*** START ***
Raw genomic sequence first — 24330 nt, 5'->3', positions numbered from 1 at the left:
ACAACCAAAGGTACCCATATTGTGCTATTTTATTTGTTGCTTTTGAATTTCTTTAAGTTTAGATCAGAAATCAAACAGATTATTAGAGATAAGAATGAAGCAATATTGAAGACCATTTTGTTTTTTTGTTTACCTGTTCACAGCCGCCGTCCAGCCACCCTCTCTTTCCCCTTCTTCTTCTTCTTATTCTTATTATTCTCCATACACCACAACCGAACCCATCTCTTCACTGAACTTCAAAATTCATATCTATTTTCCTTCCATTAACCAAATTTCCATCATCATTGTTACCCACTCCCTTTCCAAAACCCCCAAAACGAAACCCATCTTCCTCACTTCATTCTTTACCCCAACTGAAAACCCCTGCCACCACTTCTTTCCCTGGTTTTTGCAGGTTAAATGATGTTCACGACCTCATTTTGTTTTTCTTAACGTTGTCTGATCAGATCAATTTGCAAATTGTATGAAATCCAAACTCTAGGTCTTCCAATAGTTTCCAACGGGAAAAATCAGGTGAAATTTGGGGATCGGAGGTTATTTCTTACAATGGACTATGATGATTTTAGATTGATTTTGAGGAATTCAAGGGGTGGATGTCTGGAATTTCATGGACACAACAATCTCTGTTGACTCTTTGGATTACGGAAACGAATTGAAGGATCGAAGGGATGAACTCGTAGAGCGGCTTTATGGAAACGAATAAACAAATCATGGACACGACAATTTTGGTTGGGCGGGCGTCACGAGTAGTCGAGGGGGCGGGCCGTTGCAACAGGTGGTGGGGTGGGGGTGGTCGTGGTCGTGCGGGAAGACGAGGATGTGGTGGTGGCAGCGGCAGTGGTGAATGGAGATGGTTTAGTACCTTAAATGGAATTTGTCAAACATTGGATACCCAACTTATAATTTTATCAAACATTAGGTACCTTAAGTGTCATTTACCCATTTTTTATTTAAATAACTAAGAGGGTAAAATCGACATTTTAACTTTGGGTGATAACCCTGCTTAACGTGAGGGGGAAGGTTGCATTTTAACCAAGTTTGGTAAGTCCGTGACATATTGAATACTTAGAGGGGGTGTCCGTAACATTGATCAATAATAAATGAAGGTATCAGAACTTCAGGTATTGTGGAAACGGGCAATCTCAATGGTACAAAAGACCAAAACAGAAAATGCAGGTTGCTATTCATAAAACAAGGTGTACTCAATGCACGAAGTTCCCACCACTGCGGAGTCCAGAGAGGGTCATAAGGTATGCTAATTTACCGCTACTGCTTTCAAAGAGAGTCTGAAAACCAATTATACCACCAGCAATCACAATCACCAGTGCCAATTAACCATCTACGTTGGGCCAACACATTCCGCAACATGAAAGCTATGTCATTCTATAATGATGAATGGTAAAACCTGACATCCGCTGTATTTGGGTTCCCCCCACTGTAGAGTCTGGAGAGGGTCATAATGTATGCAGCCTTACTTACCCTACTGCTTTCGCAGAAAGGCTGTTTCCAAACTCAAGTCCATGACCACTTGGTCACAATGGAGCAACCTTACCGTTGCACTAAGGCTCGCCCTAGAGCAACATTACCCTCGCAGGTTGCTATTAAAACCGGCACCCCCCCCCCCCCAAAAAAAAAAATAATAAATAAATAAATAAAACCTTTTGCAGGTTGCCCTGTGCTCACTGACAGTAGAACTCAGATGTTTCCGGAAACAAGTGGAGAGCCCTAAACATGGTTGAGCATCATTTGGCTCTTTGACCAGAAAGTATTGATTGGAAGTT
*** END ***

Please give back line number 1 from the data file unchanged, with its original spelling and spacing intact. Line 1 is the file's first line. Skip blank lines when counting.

Raw genomic sequence first — 24330 nt, 5'->3', positions numbered from 1 at the left: